Cost-effectiveness of hypothetical new cancer drugs in patients with advanced small-cell lung cancer: results of a markov chain model
Authors Carin A Uyl-de Groot, Joseph McDonnell, Guul ten Velde, David Radice, Harry J M Groen
Published 15 September 2006 Volume 2006:2(3) Pages 317—323
Carin A Uyl-de Groot1, Joseph McDonnell1, Guul ten Velde2, David Radice3, Harry J M Groen4
1Institute for Medical Technology Assessment, Erasmus Medical Center/Erasmus University, Rotterdam, The Netherlands; 2University Hospital Maastricht, Maastricht, The Netherlands; 3Pharmacia Corporation, Milan, Italy; 4University Hospital Groningen, Groningen, The Netherlands
Background: In the last decade, a number of new treatment modalities have been developed for patients with small cell lung cancer (SCLC). The clinical effects are encouraging, but little is known about the costs and cost-effectiveness of new drugs.
Methods: A Markov chain model has been developed to project patient outcomes and costs for patients with advanced SCLC. All patients in the control group were treated with etoposide– cisplatin chemotherapy. Patients in the study group received a hypothetical new drug. The model consisted of four states: response, stable disease, progressive disease, and death. Estimates of transition probabilities were calculated using published data on survival and recurrence-free survival. For the cost analysis and utility calculation, published data and expert opinion were used as sources. The duration of the follow-up was maximal 2 years.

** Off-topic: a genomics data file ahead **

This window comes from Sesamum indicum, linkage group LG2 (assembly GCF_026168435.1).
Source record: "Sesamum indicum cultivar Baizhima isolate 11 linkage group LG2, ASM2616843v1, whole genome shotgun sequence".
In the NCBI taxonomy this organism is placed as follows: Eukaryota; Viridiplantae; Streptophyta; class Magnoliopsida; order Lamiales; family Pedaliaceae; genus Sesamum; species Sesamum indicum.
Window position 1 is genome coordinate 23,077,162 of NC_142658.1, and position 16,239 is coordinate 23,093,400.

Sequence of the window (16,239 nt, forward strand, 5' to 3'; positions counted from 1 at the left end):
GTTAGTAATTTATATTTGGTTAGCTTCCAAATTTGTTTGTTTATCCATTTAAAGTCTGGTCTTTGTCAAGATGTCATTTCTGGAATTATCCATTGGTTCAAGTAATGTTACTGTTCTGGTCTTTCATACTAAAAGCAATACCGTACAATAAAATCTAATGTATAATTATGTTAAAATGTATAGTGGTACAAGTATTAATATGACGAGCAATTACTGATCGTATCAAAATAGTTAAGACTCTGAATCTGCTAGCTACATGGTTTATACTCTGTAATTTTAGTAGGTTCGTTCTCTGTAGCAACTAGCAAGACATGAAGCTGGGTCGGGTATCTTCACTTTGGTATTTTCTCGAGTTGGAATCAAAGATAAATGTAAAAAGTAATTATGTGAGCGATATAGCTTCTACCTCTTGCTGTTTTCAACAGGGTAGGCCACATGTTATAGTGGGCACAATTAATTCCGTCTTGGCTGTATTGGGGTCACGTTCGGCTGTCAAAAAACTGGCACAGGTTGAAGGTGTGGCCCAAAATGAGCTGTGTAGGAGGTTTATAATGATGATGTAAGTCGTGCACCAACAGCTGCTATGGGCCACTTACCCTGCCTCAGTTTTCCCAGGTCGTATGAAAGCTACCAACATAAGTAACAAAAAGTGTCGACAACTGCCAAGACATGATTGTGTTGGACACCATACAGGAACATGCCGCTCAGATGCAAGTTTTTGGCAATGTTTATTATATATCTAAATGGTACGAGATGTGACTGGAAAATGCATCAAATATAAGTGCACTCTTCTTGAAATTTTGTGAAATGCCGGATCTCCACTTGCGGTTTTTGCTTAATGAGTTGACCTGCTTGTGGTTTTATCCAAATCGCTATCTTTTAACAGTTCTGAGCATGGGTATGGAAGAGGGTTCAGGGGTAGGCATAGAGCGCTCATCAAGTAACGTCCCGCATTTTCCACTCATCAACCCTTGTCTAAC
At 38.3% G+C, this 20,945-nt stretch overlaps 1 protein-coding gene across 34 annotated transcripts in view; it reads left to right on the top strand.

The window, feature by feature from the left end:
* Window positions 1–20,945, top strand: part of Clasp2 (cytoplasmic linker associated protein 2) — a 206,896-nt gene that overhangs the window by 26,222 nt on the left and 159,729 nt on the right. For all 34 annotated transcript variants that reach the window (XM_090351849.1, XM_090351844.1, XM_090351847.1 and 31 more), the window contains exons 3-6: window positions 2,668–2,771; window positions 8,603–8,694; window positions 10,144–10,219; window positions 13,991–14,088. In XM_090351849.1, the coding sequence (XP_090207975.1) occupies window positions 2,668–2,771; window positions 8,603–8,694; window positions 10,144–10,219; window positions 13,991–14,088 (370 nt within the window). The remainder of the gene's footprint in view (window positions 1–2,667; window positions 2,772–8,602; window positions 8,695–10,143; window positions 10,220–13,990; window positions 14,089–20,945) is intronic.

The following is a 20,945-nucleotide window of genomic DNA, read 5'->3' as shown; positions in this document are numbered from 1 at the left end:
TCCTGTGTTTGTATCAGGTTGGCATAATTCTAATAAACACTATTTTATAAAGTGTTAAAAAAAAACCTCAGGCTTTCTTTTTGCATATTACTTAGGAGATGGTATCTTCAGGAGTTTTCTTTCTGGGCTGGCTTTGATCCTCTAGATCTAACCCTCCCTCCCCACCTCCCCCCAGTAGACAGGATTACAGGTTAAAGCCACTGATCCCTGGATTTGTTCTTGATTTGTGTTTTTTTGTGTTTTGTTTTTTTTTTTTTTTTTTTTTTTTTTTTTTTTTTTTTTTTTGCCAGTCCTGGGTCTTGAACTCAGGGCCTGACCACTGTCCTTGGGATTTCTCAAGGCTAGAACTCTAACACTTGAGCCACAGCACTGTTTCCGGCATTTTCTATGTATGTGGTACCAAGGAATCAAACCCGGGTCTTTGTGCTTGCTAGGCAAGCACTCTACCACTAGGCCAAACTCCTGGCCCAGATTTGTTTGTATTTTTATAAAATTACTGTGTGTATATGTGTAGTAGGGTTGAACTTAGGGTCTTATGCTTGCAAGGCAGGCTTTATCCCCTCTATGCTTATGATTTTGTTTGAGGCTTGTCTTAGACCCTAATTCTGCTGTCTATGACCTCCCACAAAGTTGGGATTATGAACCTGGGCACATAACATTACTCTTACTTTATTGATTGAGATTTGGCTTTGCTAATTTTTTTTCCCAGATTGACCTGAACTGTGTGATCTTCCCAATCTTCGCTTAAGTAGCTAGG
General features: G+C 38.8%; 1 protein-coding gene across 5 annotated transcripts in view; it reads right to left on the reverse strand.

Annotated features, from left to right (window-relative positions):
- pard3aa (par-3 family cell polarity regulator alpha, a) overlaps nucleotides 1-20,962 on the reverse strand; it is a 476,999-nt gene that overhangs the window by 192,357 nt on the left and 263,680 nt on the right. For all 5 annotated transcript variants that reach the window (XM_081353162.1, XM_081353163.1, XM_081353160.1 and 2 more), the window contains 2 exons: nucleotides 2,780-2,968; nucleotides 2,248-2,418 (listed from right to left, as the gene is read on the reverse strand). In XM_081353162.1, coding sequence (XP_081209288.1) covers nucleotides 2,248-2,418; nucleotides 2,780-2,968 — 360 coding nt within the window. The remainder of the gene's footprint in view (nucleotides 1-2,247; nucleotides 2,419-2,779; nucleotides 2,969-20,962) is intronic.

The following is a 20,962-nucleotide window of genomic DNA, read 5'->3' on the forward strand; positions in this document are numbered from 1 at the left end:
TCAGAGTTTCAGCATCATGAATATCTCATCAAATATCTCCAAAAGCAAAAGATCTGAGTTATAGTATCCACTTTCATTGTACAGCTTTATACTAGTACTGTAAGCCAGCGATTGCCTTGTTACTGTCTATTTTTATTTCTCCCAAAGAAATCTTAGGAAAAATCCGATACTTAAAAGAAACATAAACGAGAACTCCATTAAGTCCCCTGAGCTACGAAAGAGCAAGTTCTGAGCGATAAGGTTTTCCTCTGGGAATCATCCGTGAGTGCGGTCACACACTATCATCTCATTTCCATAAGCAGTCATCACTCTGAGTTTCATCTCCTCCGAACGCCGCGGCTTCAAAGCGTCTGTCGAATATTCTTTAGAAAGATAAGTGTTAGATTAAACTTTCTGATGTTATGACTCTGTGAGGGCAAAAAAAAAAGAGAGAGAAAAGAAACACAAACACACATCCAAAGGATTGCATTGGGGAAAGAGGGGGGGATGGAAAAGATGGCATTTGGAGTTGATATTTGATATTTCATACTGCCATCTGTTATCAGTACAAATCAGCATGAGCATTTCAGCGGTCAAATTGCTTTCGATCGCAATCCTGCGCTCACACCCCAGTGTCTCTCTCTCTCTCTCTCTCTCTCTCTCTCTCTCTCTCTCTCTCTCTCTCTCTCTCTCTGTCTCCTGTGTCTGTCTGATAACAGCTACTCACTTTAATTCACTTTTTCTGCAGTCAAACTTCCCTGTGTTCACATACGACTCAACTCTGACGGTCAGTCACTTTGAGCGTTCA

Results: The total treatment costs in the etoposide–cisplatin group amounted to €16 038 and in the alternative treatment groups between €16 644 and €18 171. The number of life years and quality adjusted life years (QALYs) gained were very small, around 16 days. The cost effectiveness ratio varied between €22 208 and €81 443 and the cost–utility ratio varied accordingly. Results of the sensitivity analysis showed that the results were robust in favor of etoposide–cisplatin treatment.
Conclusion: SCLC is an illness with a poor prognosis which needed substantial healthcare resources to optimise patient survival and overall quality of life. New treatment modalities with better outcome and favourable cost-effective profiles can hopefully be developed.
Keywords: small cell lung cancer, costs, cost-effectiveness, modeling